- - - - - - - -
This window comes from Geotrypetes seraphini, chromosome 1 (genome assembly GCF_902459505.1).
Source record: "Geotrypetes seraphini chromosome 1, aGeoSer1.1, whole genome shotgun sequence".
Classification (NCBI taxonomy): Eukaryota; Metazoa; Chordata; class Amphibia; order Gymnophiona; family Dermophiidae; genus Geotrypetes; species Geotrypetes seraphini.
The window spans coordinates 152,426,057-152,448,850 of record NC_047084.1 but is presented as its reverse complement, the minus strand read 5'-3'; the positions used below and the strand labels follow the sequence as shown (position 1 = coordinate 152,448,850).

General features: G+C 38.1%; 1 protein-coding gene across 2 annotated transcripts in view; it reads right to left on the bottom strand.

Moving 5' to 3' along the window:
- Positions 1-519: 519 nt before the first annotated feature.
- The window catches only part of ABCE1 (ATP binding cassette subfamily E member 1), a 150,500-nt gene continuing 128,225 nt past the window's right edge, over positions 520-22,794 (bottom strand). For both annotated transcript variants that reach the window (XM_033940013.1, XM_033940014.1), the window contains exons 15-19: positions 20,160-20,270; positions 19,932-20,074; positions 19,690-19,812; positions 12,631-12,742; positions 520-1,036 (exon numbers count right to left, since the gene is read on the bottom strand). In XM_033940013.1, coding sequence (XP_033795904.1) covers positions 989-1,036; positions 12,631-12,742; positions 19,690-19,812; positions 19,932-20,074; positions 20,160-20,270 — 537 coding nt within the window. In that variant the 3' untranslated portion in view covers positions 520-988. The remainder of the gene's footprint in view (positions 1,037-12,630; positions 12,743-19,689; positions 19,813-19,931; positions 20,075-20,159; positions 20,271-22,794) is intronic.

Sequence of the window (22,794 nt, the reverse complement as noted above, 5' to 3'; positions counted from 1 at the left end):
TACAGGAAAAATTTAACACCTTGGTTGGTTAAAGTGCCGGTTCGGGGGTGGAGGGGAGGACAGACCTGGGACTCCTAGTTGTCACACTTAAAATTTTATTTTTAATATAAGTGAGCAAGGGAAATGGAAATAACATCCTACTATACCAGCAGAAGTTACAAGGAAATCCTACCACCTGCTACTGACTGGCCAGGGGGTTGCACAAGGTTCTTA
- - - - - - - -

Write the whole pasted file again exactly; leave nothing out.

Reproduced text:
This window comes from Geotrypetes seraphini, chromosome 1 (genome assembly GCF_902459505.1).
Source record: "Geotrypetes seraphini chromosome 1, aGeoSer1.1, whole genome shotgun sequence".
Classification (NCBI taxonomy): Eukaryota; Metazoa; Chordata; class Amphibia; order Gymnophiona; family Dermophiidae; genus Geotrypetes; species Geotrypetes seraphini.
The window spans coordinates 152,426,057-152,448,850 of record NC_047084.1 but is presented as its reverse complement, the minus strand read 5'-3'; the positions used below and the strand labels follow the sequence as shown (position 1 = coordinate 152,448,850).

General features: G+C 38.1%; 1 protein-coding gene across 2 annotated transcripts in view; it reads right to left on the bottom strand.

Moving 5' to 3' along the window:
- Positions 1-519: 519 nt before the first annotated feature.
- The window catches only part of ABCE1 (ATP binding cassette subfamily E member 1), a 150,500-nt gene continuing 128,225 nt past the window's right edge, over positions 520-22,794 (bottom strand). For both annotated transcript variants that reach the window (XM_033940013.1, XM_033940014.1), the window contains exons 15-19: positions 20,160-20,270; positions 19,932-20,074; positions 19,690-19,812; positions 12,631-12,742; positions 520-1,036 (exon numbers count right to left, since the gene is read on the bottom strand). In XM_033940013.1, coding sequence (XP_033795904.1) covers positions 989-1,036; positions 12,631-12,742; positions 19,690-19,812; positions 19,932-20,074; positions 20,160-20,270 — 537 coding nt within the window. In that variant the 3' untranslated portion in view covers positions 520-988. The remainder of the gene's footprint in view (positions 1,037-12,630; positions 12,743-19,689; positions 19,813-19,931; positions 20,075-20,159; positions 20,271-22,794) is intronic.

Sequence of the window (22,794 nt, the reverse complement as noted above, 5' to 3'; positions counted from 1 at the left end):
TACAGGAAAAATTTAACACCTTGGTTGGTTAAAGTGCCGGTTCGGGGGTGGAGGGGAGGACAGACCTGGGACTCCTAGTTGTCACACTTAAAATTTTATTTTTAATATAAGTGAGCAAGGGAAATGGAAATAACATCCTACTATACCAGCAGAAGTTACAAGGAAATCCTACCACCTGCTACTGACTGGCCAGGGGGTTGCACAAGGTTCTTA